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Probation Period

Processes, scripts and scenarios to handle typical issues in the workplace.

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Lily joined the company in a newly created role as site administrator just over 2 months ago.  Whilst Lily appears to be settling in well her work is not quite where you expect it to be.  Lily has missed a few deadlines and her attention to detail is poor at times but on the other hand, she has really connected the team and reduced the turnaround time on contract administration significantly.  You can’t quite work out what is going on but feel Lily is trying hard and you would like her to succeed. It is better to give feedback now and potentially resolve the situation rather than wait any longer. Your key question is really is Lily the right fit for the role?


You spent some time recruiting and even getting approval for the new role and feel that Lily is doing well. Perhaps there is something else going on that you don’t know about but you also wonder if you got the recruitment right? Lily always comes to work with a smile on her face and there is no doubt she is busy but, is she working on the right things and does she have the strength to say no to demanding co-workers? You decide to catch up with her and have an informal discussion on how she is settling in to try and get some clarity on the situation.

  • Book a meeting with your employee at a specific time and day for no longer than around 30-45 minutes.
  • Send an email or text inviting them to the meeting. In the invitation make it clear that the meeting is to discuss the performance in their role.
  • Offer the option of bringing a support person if they wish to. A support person is a witness to the conversation. They do not speak and do not have an opinion. They are there to observe and then document their version of events without further discussion.
  • If you have HR within the business it is advisable that they attend the meeting as well.


You meet with Lily and she is clearly nervous so you spend time getting her to relax. You ask how she is settling in. Is there anything challenging her? How has she found the team? Does she need any support in her role? Lily was guarded at the beginning but starts to open up and mentions that she is unclear on role responsibility. There is another employee who sometimes does some of the tasks that Lily thinks fall within her own role.  Lily is also finding it difficult to meet deadlines when people seem to give her ad-hoc tasks which she is more than willing to assist with.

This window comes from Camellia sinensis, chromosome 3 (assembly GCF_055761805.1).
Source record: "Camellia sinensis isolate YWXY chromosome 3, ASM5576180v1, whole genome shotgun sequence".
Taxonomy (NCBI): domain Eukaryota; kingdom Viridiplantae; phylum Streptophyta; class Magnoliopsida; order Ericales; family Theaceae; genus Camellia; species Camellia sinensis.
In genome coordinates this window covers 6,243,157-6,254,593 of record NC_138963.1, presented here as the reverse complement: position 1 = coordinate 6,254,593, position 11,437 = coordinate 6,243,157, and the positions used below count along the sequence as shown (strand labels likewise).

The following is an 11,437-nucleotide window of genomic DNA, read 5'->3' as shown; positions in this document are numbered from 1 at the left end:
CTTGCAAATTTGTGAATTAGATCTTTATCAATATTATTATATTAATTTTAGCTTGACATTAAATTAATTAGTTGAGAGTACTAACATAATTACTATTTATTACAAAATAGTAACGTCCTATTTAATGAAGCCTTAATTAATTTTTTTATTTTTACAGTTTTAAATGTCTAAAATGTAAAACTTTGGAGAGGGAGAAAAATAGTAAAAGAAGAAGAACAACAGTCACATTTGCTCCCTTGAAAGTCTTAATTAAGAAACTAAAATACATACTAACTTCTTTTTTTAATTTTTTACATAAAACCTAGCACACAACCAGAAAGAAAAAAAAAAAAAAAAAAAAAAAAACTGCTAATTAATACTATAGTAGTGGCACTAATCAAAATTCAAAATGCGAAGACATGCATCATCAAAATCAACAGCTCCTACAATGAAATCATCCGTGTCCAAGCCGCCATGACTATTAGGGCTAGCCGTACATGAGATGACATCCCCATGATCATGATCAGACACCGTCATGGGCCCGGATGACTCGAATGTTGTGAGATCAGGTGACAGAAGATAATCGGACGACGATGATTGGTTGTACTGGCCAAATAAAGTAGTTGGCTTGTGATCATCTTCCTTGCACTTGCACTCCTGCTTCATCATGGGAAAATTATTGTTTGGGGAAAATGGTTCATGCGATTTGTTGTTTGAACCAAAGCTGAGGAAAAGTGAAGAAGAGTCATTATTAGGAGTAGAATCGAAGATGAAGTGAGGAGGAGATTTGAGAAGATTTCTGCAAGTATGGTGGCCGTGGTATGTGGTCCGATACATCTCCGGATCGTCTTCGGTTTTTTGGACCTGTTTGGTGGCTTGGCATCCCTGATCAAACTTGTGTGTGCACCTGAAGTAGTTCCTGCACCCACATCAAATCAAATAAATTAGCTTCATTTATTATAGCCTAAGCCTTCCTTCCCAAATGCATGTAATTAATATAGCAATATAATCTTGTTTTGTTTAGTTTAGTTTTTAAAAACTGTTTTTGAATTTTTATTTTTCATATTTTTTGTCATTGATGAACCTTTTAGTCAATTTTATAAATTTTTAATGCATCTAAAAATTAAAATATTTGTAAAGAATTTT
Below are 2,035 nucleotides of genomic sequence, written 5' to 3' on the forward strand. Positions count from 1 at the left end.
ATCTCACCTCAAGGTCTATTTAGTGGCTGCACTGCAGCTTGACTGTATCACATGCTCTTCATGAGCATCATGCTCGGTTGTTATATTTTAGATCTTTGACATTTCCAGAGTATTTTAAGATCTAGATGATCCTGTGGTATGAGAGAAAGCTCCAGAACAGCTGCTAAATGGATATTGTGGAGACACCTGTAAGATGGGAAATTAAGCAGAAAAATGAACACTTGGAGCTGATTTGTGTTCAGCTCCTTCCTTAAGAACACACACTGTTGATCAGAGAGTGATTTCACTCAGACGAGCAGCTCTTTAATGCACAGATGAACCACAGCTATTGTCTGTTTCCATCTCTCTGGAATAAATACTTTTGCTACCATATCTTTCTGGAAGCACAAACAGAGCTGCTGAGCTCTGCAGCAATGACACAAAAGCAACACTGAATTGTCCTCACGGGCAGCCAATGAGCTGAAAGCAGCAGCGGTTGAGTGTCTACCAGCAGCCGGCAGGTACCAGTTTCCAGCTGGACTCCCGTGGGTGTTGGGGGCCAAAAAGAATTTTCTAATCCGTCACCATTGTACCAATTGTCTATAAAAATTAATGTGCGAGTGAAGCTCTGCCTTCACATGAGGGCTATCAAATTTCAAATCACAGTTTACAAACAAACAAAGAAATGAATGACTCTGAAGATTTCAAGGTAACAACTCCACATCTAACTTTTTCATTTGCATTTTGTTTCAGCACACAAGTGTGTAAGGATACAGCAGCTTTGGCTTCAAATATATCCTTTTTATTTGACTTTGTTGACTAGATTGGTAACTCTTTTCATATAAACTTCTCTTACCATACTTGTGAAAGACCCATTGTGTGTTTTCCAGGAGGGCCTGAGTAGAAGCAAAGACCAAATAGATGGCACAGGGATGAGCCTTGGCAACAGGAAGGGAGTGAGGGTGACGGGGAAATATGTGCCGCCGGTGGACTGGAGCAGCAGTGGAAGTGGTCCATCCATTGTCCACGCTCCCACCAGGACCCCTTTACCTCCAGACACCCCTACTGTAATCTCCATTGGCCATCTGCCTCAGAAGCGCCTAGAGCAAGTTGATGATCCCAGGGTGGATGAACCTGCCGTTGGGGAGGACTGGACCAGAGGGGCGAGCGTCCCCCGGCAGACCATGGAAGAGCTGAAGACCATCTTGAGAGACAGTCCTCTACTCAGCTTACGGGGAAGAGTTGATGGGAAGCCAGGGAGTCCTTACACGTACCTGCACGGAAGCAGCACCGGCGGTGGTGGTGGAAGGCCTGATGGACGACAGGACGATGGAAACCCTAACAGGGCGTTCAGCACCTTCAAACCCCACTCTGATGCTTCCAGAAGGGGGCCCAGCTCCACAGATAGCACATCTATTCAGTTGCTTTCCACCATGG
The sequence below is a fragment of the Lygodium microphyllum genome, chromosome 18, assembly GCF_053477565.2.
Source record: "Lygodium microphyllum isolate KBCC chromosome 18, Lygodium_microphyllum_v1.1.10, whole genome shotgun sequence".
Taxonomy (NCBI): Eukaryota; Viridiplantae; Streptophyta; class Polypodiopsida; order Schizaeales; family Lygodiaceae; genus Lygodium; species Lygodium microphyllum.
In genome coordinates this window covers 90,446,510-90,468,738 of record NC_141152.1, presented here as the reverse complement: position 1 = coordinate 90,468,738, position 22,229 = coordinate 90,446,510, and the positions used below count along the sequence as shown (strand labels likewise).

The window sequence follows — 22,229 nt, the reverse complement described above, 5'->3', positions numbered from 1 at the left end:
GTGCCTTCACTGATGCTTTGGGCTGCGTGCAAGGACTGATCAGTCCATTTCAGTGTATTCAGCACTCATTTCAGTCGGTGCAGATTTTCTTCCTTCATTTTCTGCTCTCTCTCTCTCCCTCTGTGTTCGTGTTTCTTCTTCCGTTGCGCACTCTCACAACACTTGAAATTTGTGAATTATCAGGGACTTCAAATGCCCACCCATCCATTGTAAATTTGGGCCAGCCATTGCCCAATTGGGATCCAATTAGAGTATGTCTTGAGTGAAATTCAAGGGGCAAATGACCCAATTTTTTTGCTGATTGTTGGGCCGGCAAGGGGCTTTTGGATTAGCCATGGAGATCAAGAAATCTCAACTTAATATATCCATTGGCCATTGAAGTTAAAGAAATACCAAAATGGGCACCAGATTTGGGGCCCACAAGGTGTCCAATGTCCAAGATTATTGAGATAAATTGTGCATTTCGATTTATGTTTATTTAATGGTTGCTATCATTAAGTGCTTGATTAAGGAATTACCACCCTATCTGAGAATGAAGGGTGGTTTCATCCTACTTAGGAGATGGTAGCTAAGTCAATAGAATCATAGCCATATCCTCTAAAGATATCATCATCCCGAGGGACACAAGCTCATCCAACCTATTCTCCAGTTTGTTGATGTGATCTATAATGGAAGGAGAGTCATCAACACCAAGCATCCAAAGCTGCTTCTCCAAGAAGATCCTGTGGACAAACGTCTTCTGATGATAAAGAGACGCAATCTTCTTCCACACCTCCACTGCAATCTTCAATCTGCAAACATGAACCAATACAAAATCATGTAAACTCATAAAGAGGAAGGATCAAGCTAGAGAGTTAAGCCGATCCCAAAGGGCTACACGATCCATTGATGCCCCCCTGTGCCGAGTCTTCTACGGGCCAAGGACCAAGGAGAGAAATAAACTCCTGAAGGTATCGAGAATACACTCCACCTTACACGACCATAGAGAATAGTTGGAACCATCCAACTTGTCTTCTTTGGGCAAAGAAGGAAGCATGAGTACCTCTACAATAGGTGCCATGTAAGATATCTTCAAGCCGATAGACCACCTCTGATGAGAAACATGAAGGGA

• At the commencement of the meeting only state facts. Let your employee know you are meeting to seek clarification and understanding around a few incidents or behaviors that are concerning for you.
  • Link the behavior where possible back to company policies and procedures.
  • You can only use specific factual examples. It is not appropriate to raise anything that cannot be supported.
  • Be sure not to accuse your employee of anything and merely ask questions with the sole intent of seeking to understand their version of events to ensure that there is nothing that you are currently unaware of that explains or has contributed to the behavior/actions.


You quickly realise that the role you employed Lily for is not as clearly defined to the team as you had thought. You recognise after listening to Lily that the majority of staff think that Lily has been employed to help them with their admin work and that the handover in some elements of the role was not done well.

4. ACT

You explain to Lily that there does seem to be some confusion over her role and that you will clear that up. You then mention to Lily that it is important when feeling overwhelmed or unsure to speak up as the company is there to help and if you don’t speak up people may misunderstand the situation. You clearly outline what is expected of Lily in her role. Explain you will manage those around her and the expectations but need Lily to focus on the roles you agree are hers and if the request for work outside that scope continues that you would appreciate her letting you know as soon as possible.

  • Be very clear and specific with what is expected of all parties.
  • It is best practice to document the outcomes of the meeting and where possible all parties (that is the company and the employee) sign to acknowledge an understanding of the conversation and agreement on a path forward.


You agree with Lily that you will meet again in two weeks to check how things are going, You explain that it will take time to get everyone used to having a new role but it is critical for both Lily and the business that her role is clearly defined so everyone can be successful.

  • Where a follow-up is required, the date and time must be set and agreed upon at the conclusion of this meeting. The meeting should not be altered unless there is an emergency on the day.
  • The meeting should be set in the future allowing enough time for a “change of behaviour”. A reasonable timeframe, depending on the behaviour to be altered, is two weeks.

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